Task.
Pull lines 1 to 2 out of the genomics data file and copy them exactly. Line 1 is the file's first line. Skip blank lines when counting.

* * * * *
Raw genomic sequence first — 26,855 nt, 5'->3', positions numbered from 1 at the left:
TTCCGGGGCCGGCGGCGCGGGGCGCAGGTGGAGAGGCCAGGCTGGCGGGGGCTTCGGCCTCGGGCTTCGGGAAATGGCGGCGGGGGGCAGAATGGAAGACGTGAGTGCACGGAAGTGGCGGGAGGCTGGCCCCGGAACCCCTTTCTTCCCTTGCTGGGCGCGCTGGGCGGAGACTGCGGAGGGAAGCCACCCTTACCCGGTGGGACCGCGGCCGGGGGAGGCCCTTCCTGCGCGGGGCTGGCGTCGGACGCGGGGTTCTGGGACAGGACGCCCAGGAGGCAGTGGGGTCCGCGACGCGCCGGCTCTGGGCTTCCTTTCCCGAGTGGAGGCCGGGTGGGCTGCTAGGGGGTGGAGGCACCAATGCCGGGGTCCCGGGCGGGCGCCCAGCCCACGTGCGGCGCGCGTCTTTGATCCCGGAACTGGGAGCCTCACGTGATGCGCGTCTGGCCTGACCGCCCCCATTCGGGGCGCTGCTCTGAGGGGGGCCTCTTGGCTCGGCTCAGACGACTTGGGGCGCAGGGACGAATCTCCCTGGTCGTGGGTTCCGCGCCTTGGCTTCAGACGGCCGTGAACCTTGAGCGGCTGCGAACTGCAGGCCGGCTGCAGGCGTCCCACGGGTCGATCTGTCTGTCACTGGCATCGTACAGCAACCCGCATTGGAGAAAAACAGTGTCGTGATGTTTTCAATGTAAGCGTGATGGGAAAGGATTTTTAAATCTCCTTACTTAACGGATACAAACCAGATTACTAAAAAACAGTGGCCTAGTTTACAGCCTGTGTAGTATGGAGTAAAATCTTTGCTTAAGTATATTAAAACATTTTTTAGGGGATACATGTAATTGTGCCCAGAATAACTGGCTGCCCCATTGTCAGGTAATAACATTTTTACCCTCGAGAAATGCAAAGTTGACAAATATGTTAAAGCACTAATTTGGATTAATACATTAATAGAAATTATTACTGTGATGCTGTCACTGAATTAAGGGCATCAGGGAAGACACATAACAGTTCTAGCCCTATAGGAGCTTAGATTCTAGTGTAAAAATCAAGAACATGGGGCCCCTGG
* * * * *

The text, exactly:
Raw genomic sequence first — 26,855 nt, 5'->3', positions numbered from 1 at the left:
TTCCGGGGCCGGCGGCGCGGGGCGCAGGTGGAGAGGCCAGGCTGGCGGGGGCTTCGGCCTCGGGCTTCGGGAAATGGCGGCGGGGGGCAGAATGGAAGACGTGAGTGCACGGAAGTGGCGGGAGGCTGGCCCCGGAACCCCTTTCTTCCCTTGCTGGGCGCGCTGGGCGGAGACTGCGGAGGGAAGCCACCCTTACCCGGTGGGACCGCGGCCGGGGGAGGCCCTTCCTGCGCGGGGCTGGCGTCGGACGCGGGGTTCTGGGACAGGACGCCCAGGAGGCAGTGGGGTCCGCGACGCGCCGGCTCTGGGCTTCCTTTCCCGAGTGGAGGCCGGGTGGGCTGCTAGGGGGTGGAGGCACCAATGCCGGGGTCCCGGGCGGGCGCCCAGCCCACGTGCGGCGCGCGTCTTTGATCCCGGAACTGGGAGCCTCACGTGATGCGCGTCTGGCCTGACCGCCCCCATTCGGGGCGCTGCTCTGAGGGGGGCCTCTTGGCTCGGCTCAGACGACTTGGGGCGCAGGGACGAATCTCCCTGGTCGTGGGTTCCGCGCCTTGGCTTCAGACGGCCGTGAACCTTGAGCGGCTGCGAACTGCAGGCCGGCTGCAGGCGTCCCACGGGTCGATCTGTCTGTCACTGGCATCGTACAGCAACCCGCATTGGAGAAAAACAGTGTCGTGATGTTTTCAATGTAAGCGTGATGGGAAAGGATTTTTAAATCTCCTTACTTAACGGATACAAACCAGATTACTAAAAAACAGTGGCCTAGTTTACAGCCTGTGTAGTATGGAGTAAAATCTTTGCTTAAGTATATTAAAACATTTTTTAGGGGATACATGTAATTGTGCCCAGAATAACTGGCTGCCCCATTGTCAGGTAATAACATTTTTACCCTCGAGAAATGCAAAGTTGACAAATATGTTAAAGCACTAATTTGGATTAATACATTAATAGAAATTATTACTGTGATGCTGTCACTGAATTAAGGGCATCAGGGAAGACACATAACAGTTCTAGCCCTATAGGAGCTTAGATTCTAGTGTAAAAATCAAGAACATGGGGCCCCTGG